Upgrade Internet Explorer to Remain HIPAA Compliant

On Wednesday January 12, 2016., Microsoft will be stopping support and security updates for Internet Explorer 8, 9 and 10. All users of Internet Explorer must therefore upgrade to Internet Explorer 11, or make the switch over to Microsoft Edge in order to continue receiving support, security updates, and patches.

18 months ago, Microsoft announced that its internet browser updates for IE8, IE9, and IE10 would be stopping. Any user who has not yet upgraded now has just two days left before their browser officially becomes obsolete.

Whenever software is discontinued and support and security patches are stopped, that software becomes a security risk. Vulnerabilities are discovered that are not patched, and hackers are likely to be able to take advantage.

Microsoft recently issued a warning saying continued use of IE 10, 9 and 8 would leave individuals “at risk of viruses and other malicious software that exploit security flaws and bugs in the browsers.”

Figures from Netmarketshare.com and Duo Security put the number of Internet Explorer users with IE10 and below installed at between 20% and 36%.

Users of IE 8,9, and 10 should therefore upgrade promptly. They are unlikely to suffer a drive-by malware attack if they do not upgrade their browser this week. However, over time, the security risk will increase. It would be inadvisable to delay upgrading the browser for long. That said, from Wednesday January 12, 2016., any employee of a HIPAA-covered entity that continues to use Internet Explorer 10 or below, will be in violation of HIPAA Rules.

Use of Internet Explorer 10 and Below Will be a Violation of HIPAA Rules


The HIPAA Security Rule requires covered entities to conduct a risk assessment to identify potential security vulnerabilities that could place the confidentiality and integrity of ePHi at risk. A risk assessment should identify out-of-date software as being a security risk. Additionally, under Standard §164.308(a)(1)(i) covered entities are required to “implement procedures to prevent security incidents including software updates and patch management.”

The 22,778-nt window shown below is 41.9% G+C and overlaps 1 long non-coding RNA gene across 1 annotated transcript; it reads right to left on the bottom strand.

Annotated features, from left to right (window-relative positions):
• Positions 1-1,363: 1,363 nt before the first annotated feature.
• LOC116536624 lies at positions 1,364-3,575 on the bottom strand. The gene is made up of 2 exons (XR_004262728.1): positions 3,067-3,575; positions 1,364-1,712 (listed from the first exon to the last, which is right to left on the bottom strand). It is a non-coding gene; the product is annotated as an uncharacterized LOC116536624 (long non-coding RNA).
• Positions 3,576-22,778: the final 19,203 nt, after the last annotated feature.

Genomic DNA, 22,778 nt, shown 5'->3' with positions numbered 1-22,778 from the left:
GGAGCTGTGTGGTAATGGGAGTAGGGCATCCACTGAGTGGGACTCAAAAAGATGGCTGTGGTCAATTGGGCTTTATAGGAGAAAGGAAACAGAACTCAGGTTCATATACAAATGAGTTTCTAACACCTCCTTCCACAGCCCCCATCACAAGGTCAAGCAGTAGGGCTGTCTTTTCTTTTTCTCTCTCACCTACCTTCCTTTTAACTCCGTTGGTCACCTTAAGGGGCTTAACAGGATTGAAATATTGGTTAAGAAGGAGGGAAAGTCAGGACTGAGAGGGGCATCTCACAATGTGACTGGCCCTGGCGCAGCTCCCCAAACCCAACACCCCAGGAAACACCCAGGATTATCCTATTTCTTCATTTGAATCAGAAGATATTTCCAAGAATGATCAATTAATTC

Security patches will continue to be issued for the latest version of IE. Security vulnerabilities discovered by Microsoft to affect IE11 will be patched, but many of those vulnerabilities will also exist in IE10 and below.

All a hacker would be required to do to take advantage of this, would be to wait until the next IE11 patch is released and look at the vulnerabilities that have been addressed. Those aspects of the software could potentially be exploited in earlier versions of the browser. Since there is a real risk of these security vulnerabilities being exploited and used to download malware to healthcare computers running earlier versions of Internet Explorer, an upgrade to either IE11 or Microsoft Edge would be required to remain compliant with HIPAA.

HIPAA-Covered Entities Have Been Fined for Failing to Install Software Patches/Upgrades


Covered entities that fail to update software, install patches in a timely manner, and those who do not have a patch management policy in place could well face sanctions from Office for Civil Rights, as Anchorage Community Mental Health Services discovered. OCR fined ACMHS $150,000 in 2014 for a data breach suffered as a result of malware being installed on its computer network.

ACMHS had been running outdated software and had failed to install security patches. Installation of those patches would have prevented the malware infection and would have protected the privacy of 2,743 individuals.

Addressing security risks such as upgrading and patching software is a basic security measure. According to a statement issued by Jocelyn Samuels, Director of OCR, on announcement of the HIPAA settlement, [HIPAA-Compliance] includes reviewing systems for unpatched vulnerabilities and unsupported software that can leave patient information susceptible to malware and other risks.”

Author: Steve Alder has many years of experience as a journalist, and comes from a background in market research. He is a specialist on legal and regulatory affairs, and has several years of experience writing about HIPAA. Steve holds a B.Sc. from the University of Liverpool.